4. How secure is my data? So you now have multiple terabytes of data on a single virtual tape unit. How is that protected? What RAID protection is there? How is the index of data on the VTL protected? Can the index be backed up externally? One of the great benefits of tape is the portability. Can I replicate my VTL to another VTL? If so, how is this managed?
5. What is the TCO? Probably one of the most important questions. Why should I buy a VTL when I could simply buy more tape drives and create an effective media ejection policy? The VTL must be cost effective. I'll touch on TCO another time.
6. The Freedom Factor. How tied will I be to this technology? The solution may not be appropriate, the vendor may go out of business. How quickly can I extricate myself from the product.
Posted by Chris M Evans at 10:07 pm
Tuesday, 4 July 2006
For those who don't relate to the title, check out IMDB....
You know how it is, you go to buy some more storage. You need, say 10TB. You get the vendor to quote - but how much to do you actually end up with? First of all, disk drives never have the capacity they purport to have even if you take into consideration the "binary" TB versus the "decimal" TB. Next there's the effect of RAID. That's a known quantity and expected, so I guess we can't complain about that one. But then there's the effect of carving up the physical storage into logical LUNs; this can easily result in 10% wastage. Plus there's more: EMC on the DMX-3 now uses the first 30 or so disks installed into the box to store a copy of cache memory in case of a power outage; OK, good feature but it carves into the host available space. Apologies to EMC there - you were the first vendor I thought to have a dig at.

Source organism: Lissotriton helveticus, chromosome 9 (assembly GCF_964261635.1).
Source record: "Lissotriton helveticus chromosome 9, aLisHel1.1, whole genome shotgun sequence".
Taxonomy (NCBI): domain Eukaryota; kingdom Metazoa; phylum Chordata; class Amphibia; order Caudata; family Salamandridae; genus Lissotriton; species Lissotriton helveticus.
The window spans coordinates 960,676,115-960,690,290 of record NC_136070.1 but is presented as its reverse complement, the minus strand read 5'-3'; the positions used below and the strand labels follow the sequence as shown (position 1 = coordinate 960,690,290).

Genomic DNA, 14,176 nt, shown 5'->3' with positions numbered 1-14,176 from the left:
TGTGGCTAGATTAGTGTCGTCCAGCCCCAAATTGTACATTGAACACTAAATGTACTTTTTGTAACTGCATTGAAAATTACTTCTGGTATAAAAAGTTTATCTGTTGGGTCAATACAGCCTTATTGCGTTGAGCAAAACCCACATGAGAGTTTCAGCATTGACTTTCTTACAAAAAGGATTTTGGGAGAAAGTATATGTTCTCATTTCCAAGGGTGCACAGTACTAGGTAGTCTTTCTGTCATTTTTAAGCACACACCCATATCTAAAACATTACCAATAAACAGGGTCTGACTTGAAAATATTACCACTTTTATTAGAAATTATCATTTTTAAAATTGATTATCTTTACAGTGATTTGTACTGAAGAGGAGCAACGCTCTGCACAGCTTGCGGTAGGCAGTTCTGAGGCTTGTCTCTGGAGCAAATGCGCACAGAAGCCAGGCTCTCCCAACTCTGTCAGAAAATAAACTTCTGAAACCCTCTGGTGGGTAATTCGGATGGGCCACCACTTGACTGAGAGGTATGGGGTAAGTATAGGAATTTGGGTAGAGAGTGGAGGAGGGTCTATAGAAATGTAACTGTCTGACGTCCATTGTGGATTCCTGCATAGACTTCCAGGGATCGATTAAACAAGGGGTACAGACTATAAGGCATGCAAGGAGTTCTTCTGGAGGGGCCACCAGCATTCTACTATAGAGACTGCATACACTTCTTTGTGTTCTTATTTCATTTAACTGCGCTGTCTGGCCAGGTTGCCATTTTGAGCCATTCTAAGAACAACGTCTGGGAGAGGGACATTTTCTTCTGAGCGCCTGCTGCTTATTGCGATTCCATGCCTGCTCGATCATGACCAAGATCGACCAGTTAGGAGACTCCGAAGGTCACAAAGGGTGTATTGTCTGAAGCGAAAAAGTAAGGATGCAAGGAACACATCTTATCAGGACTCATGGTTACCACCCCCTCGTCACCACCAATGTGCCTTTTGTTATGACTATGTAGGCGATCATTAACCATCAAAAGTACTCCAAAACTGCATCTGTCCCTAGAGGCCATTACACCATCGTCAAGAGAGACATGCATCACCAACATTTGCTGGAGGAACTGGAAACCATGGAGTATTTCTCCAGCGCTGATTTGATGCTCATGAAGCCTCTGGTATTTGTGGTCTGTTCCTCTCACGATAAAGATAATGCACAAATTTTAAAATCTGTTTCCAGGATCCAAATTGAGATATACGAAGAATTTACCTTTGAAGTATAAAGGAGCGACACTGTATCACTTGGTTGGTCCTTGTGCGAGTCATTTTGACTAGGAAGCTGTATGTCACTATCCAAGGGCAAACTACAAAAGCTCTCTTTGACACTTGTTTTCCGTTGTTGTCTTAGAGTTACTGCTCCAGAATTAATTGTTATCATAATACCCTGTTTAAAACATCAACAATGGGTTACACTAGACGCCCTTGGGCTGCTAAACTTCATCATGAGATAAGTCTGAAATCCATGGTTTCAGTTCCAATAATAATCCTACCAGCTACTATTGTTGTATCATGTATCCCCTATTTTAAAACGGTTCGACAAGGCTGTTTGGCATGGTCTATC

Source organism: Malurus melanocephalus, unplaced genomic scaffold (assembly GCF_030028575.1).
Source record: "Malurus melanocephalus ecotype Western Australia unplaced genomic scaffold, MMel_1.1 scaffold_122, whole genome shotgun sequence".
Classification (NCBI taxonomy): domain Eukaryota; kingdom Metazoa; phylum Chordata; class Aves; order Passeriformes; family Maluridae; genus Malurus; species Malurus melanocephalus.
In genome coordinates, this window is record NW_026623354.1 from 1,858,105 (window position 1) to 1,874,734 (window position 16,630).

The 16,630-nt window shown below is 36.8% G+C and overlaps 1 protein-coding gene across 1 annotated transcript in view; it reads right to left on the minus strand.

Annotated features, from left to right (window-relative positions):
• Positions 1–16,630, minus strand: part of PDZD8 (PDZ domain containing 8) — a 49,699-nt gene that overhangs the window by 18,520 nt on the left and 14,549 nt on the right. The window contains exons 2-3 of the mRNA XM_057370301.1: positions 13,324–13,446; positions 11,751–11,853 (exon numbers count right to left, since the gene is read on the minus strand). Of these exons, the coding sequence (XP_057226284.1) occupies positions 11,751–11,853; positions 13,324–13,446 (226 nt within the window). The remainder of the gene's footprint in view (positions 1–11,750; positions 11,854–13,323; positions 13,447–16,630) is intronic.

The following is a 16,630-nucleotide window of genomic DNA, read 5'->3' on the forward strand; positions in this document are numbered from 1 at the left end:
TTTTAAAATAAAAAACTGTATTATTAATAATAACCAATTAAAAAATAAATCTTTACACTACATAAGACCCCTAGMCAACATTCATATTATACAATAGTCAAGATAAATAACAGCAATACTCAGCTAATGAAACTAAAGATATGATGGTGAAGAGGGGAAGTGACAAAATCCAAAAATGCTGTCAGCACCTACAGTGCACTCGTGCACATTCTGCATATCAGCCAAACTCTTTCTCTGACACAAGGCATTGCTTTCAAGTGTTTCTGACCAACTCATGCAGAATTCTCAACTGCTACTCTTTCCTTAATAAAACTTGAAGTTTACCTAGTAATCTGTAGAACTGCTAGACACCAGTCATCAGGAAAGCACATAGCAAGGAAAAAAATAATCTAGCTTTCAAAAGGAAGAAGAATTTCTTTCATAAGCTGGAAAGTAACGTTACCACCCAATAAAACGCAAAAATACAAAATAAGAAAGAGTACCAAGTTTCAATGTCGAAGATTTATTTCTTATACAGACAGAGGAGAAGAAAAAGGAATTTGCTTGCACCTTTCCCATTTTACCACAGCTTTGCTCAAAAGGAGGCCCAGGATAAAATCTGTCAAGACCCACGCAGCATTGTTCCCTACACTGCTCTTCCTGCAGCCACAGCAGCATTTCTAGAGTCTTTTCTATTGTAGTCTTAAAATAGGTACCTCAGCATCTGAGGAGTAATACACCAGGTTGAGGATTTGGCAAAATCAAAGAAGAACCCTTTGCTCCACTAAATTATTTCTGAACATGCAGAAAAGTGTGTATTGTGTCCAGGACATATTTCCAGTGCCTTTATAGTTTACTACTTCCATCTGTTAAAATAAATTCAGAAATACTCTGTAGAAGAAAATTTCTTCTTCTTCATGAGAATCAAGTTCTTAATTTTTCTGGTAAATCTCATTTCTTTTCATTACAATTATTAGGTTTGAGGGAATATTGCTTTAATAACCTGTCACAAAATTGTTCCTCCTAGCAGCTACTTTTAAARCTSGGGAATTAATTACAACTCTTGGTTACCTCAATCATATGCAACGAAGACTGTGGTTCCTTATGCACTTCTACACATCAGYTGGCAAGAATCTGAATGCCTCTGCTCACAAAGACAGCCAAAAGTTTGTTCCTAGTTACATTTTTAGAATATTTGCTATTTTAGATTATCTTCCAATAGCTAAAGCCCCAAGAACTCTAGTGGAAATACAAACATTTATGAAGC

Enterprise arrays are not alone in this attritious behaviour - Netapp filers for instance will "lose" 10% of their storage to inodes (the part which keeps track of your files) and another 20% reserved for snapshots - that's after RAID has been accounted for.
What we need is clear unambiguous statements from our vendors - "you want to buy 10TB of storage? Then it will cost you 20....."
Monday, 3 July 2006
In the early 1990's StorageTek released Iceberg, a virtualised storage subsystem. Not only was it virtualised but it implemented compression and thin provisioning. For those who don't know, thin provisioning allows the overallocation of storage based on the fact that most disks don't use their entire allocation. Iceberg was great because the MVS operating system was well suited to this kind of storage management. An MVS disk (or volume) could only process a single I/O at any one time (although that has changed with PAVs). Iceberg allowed lots of partially filled virtual volumes, increasing the amount of parallel I/O. On Open Systems this would be a problem as there would be a lot of unused space; Iceberg only reserved the storage for files that were in use.